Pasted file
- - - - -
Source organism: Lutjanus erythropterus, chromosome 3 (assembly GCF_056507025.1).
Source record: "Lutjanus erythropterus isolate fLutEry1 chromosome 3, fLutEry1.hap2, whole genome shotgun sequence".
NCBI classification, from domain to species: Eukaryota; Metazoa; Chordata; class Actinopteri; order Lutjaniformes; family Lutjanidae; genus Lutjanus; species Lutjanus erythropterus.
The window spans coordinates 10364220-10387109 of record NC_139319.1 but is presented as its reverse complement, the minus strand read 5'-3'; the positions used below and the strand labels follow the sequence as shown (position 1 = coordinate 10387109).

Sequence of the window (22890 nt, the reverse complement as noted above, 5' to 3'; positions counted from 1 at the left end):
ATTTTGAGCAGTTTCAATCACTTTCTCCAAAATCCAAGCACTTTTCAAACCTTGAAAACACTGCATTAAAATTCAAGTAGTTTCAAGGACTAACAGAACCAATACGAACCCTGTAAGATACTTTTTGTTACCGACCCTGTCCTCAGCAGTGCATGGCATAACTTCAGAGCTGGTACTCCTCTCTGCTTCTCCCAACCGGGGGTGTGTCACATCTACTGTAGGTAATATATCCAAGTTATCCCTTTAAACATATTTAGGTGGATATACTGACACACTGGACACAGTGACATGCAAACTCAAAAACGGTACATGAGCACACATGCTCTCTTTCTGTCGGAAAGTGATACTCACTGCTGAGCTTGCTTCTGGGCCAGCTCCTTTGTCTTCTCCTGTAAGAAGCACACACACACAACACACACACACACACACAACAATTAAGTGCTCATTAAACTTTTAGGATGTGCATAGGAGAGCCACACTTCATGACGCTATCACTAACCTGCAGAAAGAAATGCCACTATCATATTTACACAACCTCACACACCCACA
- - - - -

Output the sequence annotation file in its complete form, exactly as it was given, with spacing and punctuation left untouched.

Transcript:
Source organism: Lutjanus erythropterus, chromosome 3 (assembly GCF_056507025.1).
Source record: "Lutjanus erythropterus isolate fLutEry1 chromosome 3, fLutEry1.hap2, whole genome shotgun sequence".
NCBI classification, from domain to species: Eukaryota; Metazoa; Chordata; class Actinopteri; order Lutjaniformes; family Lutjanidae; genus Lutjanus; species Lutjanus erythropterus.
The window spans coordinates 10364220-10387109 of record NC_139319.1 but is presented as its reverse complement, the minus strand read 5'-3'; the positions used below and the strand labels follow the sequence as shown (position 1 = coordinate 10387109).

Sequence of the window (22890 nt, the reverse complement as noted above, 5' to 3'; positions counted from 1 at the left end):
ATTTTGAGCAGTTTCAATCACTTTCTCCAAAATCCAAGCACTTTTCAAACCTTGAAAACACTGCATTAAAATTCAAGTAGTTTCAAGGACTAACAGAACCAATACGAACCCTGTAAGATACTTTTTGTTACCGACCCTGTCCTCAGCAGTGCATGGCATAACTTCAGAGCTGGTACTCCTCTCTGCTTCTCCCAACCGGGGGTGTGTCACATCTACTGTAGGTAATATATCCAAGTTATCCCTTTAAACATATTTAGGTGGATATACTGACACACTGGACACAGTGACATGCAAACTCAAAAACGGTACATGAGCACACATGCTCTCTTTCTGTCGGAAAGTGATACTCACTGCTGAGCTTGCTTCTGGGCCAGCTCCTTTGTCTTCTCCTGTAAGAAGCACACACACACAACACACACACACACACACAACAATTAAGTGCTCATTAAACTTTTAGGATGTGCATAGGAGAGCCACACTTCATGACGCTATCACTAACCTGCAGAAAGAAATGCCACTATCATATTTACACAACCTCACACACCCACA